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Exploring Primary Sources: Coal in Kentucky Exercise: Home

This module serves as an introduction to primary source research through investigation and evaluation of documents related to the coal industry in Kentucky.

Photograph of Coal Miner

Typewritten label on back of photograph: "Harry Fain, coal loader, tamping with powder charge prepatory to ignition.", dated 1946. From the Russell Lee: Wheelwright, KY Photographic Collection (University of Kentucky).

Education Graduate Assistant

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Kaylee McMunn
Contact:
110 M.I. King Library
UK Libraries
Lexington, KY 40506

Request Form

For more information or to schedule an in-person class visit to the Special Collections Research Center, please contact Matthew Strandmark using the button below.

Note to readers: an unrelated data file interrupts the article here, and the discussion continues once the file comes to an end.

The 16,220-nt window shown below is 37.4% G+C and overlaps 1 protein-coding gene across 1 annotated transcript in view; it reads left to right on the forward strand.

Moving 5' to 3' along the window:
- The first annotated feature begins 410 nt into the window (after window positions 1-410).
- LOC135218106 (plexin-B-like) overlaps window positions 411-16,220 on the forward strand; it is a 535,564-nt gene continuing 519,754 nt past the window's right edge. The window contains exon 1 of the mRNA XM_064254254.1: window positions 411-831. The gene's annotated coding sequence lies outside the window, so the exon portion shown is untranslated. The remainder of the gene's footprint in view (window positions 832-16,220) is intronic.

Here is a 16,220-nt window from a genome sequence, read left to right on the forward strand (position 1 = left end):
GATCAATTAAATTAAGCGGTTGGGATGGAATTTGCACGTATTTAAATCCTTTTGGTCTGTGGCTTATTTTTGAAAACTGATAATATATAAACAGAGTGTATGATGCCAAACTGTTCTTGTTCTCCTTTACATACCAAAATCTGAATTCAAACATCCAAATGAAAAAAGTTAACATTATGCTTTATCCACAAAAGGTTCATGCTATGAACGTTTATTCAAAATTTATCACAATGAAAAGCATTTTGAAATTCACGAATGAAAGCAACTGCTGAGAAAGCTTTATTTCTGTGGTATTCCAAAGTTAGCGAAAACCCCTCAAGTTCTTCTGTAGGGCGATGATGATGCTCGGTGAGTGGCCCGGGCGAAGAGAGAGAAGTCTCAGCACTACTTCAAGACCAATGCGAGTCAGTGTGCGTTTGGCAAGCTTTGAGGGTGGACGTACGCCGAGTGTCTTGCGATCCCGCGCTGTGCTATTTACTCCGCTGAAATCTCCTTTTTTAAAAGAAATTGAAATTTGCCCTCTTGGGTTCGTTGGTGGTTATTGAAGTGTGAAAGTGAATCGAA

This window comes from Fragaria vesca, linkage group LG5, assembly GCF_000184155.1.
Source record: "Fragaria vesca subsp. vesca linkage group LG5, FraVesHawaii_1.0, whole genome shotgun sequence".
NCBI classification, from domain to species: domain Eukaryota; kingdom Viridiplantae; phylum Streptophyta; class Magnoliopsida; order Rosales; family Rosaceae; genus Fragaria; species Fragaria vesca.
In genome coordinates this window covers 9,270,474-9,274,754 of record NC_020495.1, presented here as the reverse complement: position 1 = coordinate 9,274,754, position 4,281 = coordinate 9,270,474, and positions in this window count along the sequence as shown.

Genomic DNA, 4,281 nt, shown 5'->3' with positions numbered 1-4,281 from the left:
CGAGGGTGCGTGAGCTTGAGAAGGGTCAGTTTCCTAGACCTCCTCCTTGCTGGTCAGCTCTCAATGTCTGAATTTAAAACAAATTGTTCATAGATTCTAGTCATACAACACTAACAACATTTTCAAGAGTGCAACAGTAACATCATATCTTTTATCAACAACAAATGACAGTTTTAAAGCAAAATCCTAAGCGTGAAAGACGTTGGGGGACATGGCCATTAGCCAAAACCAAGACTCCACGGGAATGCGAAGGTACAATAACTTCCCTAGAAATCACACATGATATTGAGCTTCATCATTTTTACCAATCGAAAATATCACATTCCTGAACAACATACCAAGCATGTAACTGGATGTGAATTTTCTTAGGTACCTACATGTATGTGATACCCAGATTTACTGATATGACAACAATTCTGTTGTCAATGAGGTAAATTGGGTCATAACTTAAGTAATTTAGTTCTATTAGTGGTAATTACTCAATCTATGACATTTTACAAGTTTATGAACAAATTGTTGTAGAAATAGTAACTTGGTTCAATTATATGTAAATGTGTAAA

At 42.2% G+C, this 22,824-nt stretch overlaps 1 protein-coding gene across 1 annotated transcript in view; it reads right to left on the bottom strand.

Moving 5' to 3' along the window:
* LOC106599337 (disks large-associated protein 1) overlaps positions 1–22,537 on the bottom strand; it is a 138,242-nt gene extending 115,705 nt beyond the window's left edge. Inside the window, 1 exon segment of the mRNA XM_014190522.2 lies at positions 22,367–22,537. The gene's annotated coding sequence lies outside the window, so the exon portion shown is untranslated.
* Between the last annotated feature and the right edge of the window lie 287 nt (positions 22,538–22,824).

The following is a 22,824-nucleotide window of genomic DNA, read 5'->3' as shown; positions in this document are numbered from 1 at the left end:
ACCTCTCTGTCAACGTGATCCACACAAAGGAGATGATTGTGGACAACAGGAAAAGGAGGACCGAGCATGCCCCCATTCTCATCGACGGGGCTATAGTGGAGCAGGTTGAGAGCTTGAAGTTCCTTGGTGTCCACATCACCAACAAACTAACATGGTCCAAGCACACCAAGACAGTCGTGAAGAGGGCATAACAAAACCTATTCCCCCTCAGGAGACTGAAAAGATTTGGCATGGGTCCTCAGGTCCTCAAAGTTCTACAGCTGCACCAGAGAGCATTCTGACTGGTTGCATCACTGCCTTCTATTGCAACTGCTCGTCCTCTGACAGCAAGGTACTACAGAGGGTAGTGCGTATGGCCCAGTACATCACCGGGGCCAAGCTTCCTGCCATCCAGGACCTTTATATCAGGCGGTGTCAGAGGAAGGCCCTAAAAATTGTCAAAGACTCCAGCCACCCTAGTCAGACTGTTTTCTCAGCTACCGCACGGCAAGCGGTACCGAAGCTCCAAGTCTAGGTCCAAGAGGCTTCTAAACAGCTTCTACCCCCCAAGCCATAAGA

Information for Students

Understanding the social, cultural, and economic impact of the coal industry is crucial to understanding the history of Kentucky and its people. This module explores the historical context and cultural significance of the coal industry in Kentucky through primary sources. 

Each tab contains selected materials and corresponding questions to discuss with your group, but the main focus of this online exercise is for you to investigate and answer questions about primary source materials related to this moment in history. For this exercise, focus on power relationships and silences. Whose voice is heard, and whose voice is missing? Remember that primary sources are coming directly from an individual, created with an intended audience and purpose. As you read through your document and answer these questions, try to put yourself in the shoes of the creator, consumer, and subject of the primary source documents that you see now. 

Resources on Coal Industry and Culture


Lomax Kentucky Recordings

The Lomax Kentucky Recordings project collects the sounds of rural Kentucky through music performed by farmers, coal miners, housewives, and more. Below are links to select recordings of coal and union songs. 

"The Workers Are Uniting" (1937)

"Coal Creek War" (1937)

"I Love Coal Miners, I Do" (1939)

"Coal Creek Disaster" (1939)